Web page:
National Equality March
The 14th Amendment to the Constitution was ratified on July 9, 1868, and granted citizenship to “all persons born or naturalized in the United States. In addition, it forbids states from denying any person “life, liberty or property, without due process of law” or to “deny to any person within its jurisdiction the equal protection of its laws.” By directly mentioning the role of the states, the 14th Amendment greatly expanded the protection of civil rights to all Americans and is cited in more litigation than any other amendment.
On October 10-11, 2009, we will gather in Washington, D.C. from all across America to let our elected leaders know that now is the time for full equal rights for LGBT people. We’ve had a moment thrust upon us by the election of President Barack Obama and the spirit of hope and change, and also by the sense of entitlement in the new generation of grassroots organizing. This march is a vehicle to a larger goal. We want to work to bridge the gap between the national organizations and the grassroots community organizers. We will gather. We will strategize. We will march. And we will leave energized and empowered to do the work that needs to be done in every community across the nation. This is only the beginning.
Our single demand: Equal protection in all matters governed by civil law in all 50 states.
Our philosophy: As members of every race, class, faith, and community, we see the struggle for LGBT equality as part of a larger movement for peace and social justice.
Our strategy: Decentralized organizing for this march in every one of the 435 Congressional districts will build a network to continue organizing beyond October.
This is our single message as we march on Washington on October 11, 2009. We seek equal protection in all matters governed by civil law in all 50 states.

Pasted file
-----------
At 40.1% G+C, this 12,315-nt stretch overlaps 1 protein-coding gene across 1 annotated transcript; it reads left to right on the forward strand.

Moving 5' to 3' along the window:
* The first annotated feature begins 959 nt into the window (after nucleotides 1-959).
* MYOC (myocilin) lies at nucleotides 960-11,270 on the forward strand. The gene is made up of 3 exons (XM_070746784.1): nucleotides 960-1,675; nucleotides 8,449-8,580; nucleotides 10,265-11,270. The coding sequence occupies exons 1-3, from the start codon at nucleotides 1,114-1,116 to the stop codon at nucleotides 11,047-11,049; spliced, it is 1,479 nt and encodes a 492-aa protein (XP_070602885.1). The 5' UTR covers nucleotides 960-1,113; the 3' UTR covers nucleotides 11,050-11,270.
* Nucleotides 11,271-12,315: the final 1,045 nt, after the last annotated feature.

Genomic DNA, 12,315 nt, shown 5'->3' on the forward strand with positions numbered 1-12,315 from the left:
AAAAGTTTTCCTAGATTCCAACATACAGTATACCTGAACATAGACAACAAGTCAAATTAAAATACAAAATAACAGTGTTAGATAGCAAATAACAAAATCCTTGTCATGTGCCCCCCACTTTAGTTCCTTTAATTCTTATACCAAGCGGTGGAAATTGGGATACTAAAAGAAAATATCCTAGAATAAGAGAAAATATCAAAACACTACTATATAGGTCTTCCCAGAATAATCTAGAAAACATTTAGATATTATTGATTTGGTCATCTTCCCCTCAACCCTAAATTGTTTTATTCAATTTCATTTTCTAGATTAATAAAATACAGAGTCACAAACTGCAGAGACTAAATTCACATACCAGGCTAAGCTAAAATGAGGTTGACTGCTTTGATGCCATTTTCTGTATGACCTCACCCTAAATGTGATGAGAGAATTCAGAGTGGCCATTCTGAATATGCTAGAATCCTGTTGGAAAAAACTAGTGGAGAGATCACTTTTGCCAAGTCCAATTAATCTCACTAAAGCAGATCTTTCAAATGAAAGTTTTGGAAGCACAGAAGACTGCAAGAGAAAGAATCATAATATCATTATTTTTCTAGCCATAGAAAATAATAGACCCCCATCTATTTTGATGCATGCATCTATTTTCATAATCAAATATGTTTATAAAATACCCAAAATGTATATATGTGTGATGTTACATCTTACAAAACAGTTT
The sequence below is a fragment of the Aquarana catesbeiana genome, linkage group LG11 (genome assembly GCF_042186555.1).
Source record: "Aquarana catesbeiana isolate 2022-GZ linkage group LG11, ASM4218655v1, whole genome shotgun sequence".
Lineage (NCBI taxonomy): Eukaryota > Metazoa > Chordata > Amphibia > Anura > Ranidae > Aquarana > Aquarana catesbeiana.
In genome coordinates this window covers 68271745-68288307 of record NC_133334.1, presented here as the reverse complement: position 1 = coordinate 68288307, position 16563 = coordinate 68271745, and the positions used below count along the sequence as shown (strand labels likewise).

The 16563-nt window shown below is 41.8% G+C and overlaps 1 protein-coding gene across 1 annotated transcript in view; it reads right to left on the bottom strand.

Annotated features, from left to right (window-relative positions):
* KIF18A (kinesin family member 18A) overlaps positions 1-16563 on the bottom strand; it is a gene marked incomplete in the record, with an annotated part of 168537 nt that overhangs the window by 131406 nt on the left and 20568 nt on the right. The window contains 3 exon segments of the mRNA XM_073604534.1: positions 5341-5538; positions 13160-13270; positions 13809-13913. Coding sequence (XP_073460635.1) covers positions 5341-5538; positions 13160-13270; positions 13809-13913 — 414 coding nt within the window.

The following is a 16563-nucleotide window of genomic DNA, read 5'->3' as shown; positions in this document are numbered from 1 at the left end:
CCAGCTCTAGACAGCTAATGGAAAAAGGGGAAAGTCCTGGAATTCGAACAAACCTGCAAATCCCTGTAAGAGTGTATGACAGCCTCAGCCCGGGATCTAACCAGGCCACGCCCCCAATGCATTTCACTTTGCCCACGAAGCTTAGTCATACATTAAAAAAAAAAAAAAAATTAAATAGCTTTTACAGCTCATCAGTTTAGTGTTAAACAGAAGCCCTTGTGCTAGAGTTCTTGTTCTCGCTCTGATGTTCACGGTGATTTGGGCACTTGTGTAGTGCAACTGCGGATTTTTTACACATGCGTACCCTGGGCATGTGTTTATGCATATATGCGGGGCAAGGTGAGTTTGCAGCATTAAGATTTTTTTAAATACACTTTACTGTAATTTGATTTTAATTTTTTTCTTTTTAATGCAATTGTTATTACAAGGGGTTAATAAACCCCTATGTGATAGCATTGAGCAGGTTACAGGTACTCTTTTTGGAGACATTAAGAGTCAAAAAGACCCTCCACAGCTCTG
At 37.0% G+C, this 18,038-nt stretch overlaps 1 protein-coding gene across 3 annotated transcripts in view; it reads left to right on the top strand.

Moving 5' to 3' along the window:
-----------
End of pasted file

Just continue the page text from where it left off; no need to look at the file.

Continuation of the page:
Click to learn more about the 14th Amendment and the Equal Protection Clause and how it applies to our fight for full equality.
“We will continue this fight in every state, in every county, every city and every town, but we are now determined to take this fight to the federal government, to our President Barack Obama, to the Congress and the Supreme Court of the United States.”
Cleve Jones, May 31, 2009, Fresno, California
The demand is simple, full equal protection under the law:
* Repeal of the Defense of Marriage Act (DOMA) so that every marriage in every state has the same federal rights.
* Repeal of Don't Ask, Don't Tell so that LGBT persons may serve in the military openly and with the same rights as their straight counterparts.
* An end to workplace discrimination for everyone with an Employment Non-Discrimination Act (ENDA) that protects everyone.
* The right to adopt children and raise families like any other parents.
* Hate Crimes legislation that includes LGBT people and protects us like any other targeted group.
* Immigration reform that recognizes same-sex couples and ends the needless separation of families.
* A comprehensive anti-bullying policy in our schools via the Safe Schools Improvement Act.